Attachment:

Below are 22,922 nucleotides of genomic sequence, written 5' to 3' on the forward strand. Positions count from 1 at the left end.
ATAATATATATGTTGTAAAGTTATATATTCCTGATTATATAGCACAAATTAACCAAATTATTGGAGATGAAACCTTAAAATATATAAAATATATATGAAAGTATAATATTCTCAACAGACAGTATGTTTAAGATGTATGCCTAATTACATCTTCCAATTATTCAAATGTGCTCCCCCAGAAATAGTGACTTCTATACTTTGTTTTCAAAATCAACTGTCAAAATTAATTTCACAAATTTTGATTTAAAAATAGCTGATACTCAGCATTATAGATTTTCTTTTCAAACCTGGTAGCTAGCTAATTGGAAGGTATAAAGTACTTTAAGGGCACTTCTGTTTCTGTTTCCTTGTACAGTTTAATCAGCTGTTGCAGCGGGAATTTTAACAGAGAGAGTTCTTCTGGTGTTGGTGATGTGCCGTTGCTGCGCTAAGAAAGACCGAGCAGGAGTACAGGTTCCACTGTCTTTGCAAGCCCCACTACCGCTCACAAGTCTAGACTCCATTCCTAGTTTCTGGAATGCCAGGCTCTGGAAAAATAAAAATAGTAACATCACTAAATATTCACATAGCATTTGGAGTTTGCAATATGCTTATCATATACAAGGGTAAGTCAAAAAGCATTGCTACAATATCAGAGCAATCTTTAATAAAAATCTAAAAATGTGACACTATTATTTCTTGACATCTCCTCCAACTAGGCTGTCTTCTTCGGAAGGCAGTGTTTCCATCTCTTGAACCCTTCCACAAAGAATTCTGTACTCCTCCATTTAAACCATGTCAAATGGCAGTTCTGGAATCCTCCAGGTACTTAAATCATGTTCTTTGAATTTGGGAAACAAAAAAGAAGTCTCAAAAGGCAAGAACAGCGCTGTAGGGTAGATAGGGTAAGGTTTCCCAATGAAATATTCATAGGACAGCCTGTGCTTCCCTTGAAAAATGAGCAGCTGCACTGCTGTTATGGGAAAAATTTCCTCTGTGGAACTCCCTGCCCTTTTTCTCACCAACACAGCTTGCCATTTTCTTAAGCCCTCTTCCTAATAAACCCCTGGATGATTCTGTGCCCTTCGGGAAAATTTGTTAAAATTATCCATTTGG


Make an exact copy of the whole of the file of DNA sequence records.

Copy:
Below are 22,922 nucleotides of genomic sequence, written 5' to 3' on the forward strand. Positions count from 1 at the left end.
ATAATATATATGTTGTAAAGTTATATATTCCTGATTATATAGCACAAATTAACCAAATTATTGGAGATGAAACCTTAAAATATATAAAATATATATGAAAGTATAATATTCTCAACAGACAGTATGTTTAAGATGTATGCCTAATTACATCTTCCAATTATTCAAATGTGCTCCCCCAGAAATAGTGACTTCTATACTTTGTTTTCAAAATCAACTGTCAAAATTAATTTCACAAATTTTGATTTAAAAATAGCTGATACTCAGCATTATAGATTTTCTTTTCAAACCTGGTAGCTAGCTAATTGGAAGGTATAAAGTACTTTAAGGGCACTTCTGTTTCTGTTTCCTTGTACAGTTTAATCAGCTGTTGCAGCGGGAATTTTAACAGAGAGAGTTCTTCTGGTGTTGGTGATGTGCCGTTGCTGCGCTAAGAAAGACCGAGCAGGAGTACAGGTTCCACTGTCTTTGCAAGCCCCACTACCGCTCACAAGTCTAGACTCCATTCCTAGTTTCTGGAATGCCAGGCTCTGGAAAAATAAAAATAGTAACATCACTAAATATTCACATAGCATTTGGAGTTTGCAATATGCTTATCATATACAAGGGTAAGTCAAAAAGCATTGCTACAATATCAGAGCAATCTTTAATAAAAATCTAAAAATGTGACACTATTATTTCTTGACATCTCCTCCAACTAGGCTGTCTTCTTCGGAAGGCAGTGTTTCCATCTCTTGAACCCTTCCACAAAGAATTCTGTACTCCTCCATTTAAACCATGTCAAATGGCAGTTCTGGAATCCTCCAGGTACTTAAATCATGTTCTTTGAATTTGGGAAACAAAAAAGAAGTCTCAAAAGGCAAGAACAGCGCTGTAGGGTAGATAGGGTAAGGTTTCCCAATGAAATATTCATAGGACAGCCTGTGCTTCCCTTGAAAAATGAGCAGCTGCACTGCTGTTATGGGAAAAATTTCCTCTGTGGAACTCCCTGCCCTTTTTCTCACCAACACAGCTTGCCATTTTCTTAAGCCCTCTTCCTAATAAACCCCTGGATGATTCTGTGCCCTTCGGGAAAATTTGTTAAAATTATCCATTTGG